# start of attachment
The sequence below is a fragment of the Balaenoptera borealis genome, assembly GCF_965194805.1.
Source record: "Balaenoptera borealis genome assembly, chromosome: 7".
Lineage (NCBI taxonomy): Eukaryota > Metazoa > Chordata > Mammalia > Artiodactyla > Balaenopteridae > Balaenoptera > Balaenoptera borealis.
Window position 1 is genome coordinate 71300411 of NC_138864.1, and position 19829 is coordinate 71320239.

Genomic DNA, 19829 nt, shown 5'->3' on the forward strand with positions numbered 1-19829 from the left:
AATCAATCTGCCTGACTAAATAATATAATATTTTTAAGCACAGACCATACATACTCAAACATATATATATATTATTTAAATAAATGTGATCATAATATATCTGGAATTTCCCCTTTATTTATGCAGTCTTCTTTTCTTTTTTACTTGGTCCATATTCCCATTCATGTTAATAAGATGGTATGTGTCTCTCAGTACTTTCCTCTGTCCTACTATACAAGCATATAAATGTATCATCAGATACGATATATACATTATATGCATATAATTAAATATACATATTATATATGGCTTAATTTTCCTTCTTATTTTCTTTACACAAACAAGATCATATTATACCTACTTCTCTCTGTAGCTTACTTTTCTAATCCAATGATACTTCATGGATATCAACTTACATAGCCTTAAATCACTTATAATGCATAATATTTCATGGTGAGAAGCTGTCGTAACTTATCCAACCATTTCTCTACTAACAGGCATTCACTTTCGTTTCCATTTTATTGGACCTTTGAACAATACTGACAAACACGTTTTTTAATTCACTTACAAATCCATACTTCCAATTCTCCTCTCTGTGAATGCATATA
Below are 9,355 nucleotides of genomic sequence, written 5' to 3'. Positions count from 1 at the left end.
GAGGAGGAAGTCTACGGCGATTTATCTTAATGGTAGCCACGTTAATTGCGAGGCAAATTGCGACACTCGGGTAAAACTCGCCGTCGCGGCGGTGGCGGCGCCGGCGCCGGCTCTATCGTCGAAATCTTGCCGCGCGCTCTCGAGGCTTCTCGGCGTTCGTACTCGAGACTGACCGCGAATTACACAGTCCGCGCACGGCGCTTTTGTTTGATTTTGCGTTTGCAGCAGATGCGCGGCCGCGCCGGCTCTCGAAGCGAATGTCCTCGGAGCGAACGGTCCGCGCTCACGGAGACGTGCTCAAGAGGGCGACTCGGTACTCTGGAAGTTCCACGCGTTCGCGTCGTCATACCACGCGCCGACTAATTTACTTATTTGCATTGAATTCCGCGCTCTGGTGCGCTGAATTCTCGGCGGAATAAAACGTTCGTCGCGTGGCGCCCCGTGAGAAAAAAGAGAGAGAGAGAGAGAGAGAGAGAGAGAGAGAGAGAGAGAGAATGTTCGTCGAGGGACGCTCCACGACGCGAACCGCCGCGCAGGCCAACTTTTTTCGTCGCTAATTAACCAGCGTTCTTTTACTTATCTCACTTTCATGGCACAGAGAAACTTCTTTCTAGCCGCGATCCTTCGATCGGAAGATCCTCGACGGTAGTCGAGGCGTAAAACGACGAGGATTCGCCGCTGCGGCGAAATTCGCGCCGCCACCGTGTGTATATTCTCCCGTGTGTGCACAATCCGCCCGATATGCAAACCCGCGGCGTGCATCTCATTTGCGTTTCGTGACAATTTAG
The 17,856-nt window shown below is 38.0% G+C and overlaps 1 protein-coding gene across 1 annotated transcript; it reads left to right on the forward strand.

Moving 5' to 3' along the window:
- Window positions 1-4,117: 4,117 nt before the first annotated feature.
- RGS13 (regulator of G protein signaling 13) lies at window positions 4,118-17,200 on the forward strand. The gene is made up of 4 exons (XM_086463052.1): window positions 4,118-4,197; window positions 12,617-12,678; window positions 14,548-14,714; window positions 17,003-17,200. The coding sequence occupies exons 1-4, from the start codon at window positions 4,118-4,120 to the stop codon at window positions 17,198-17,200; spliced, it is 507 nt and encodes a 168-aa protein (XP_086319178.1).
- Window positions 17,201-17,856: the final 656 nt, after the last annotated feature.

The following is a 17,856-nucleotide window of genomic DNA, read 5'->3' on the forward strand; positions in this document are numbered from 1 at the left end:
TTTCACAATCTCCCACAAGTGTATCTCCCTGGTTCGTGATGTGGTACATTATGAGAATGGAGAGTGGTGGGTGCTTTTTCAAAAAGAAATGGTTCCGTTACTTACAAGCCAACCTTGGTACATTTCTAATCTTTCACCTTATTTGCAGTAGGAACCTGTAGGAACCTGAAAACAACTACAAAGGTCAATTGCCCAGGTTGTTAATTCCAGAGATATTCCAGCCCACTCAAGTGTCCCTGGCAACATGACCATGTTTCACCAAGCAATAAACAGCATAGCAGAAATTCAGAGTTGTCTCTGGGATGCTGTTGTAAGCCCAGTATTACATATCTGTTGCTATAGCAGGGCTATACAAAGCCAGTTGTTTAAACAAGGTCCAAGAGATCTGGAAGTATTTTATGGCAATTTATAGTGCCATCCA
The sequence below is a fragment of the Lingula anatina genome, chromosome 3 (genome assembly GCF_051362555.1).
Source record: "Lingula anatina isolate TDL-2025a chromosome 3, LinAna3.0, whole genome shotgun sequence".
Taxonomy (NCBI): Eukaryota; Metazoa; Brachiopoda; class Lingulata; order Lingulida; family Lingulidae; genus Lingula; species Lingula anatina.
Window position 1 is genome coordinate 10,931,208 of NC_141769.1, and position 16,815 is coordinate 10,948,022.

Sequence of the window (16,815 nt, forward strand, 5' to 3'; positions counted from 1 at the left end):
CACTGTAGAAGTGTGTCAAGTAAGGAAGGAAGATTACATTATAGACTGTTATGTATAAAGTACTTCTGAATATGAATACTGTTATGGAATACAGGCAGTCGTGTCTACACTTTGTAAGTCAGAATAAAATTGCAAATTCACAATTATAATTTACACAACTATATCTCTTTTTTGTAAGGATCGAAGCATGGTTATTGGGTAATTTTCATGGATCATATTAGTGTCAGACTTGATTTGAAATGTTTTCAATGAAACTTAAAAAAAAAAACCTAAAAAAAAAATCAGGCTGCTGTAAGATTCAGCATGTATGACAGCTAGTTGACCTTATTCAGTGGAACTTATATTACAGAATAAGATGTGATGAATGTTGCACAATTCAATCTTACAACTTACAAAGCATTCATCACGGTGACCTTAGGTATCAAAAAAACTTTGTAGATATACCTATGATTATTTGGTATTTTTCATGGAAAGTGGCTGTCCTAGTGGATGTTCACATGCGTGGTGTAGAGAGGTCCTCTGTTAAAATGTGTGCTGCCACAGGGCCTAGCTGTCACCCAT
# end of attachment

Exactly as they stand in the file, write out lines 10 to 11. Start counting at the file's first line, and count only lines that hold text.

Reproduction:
Moving 5' to 3' along the window:
- Window positions 1-4,117: 4,117 nt before the first annotated feature.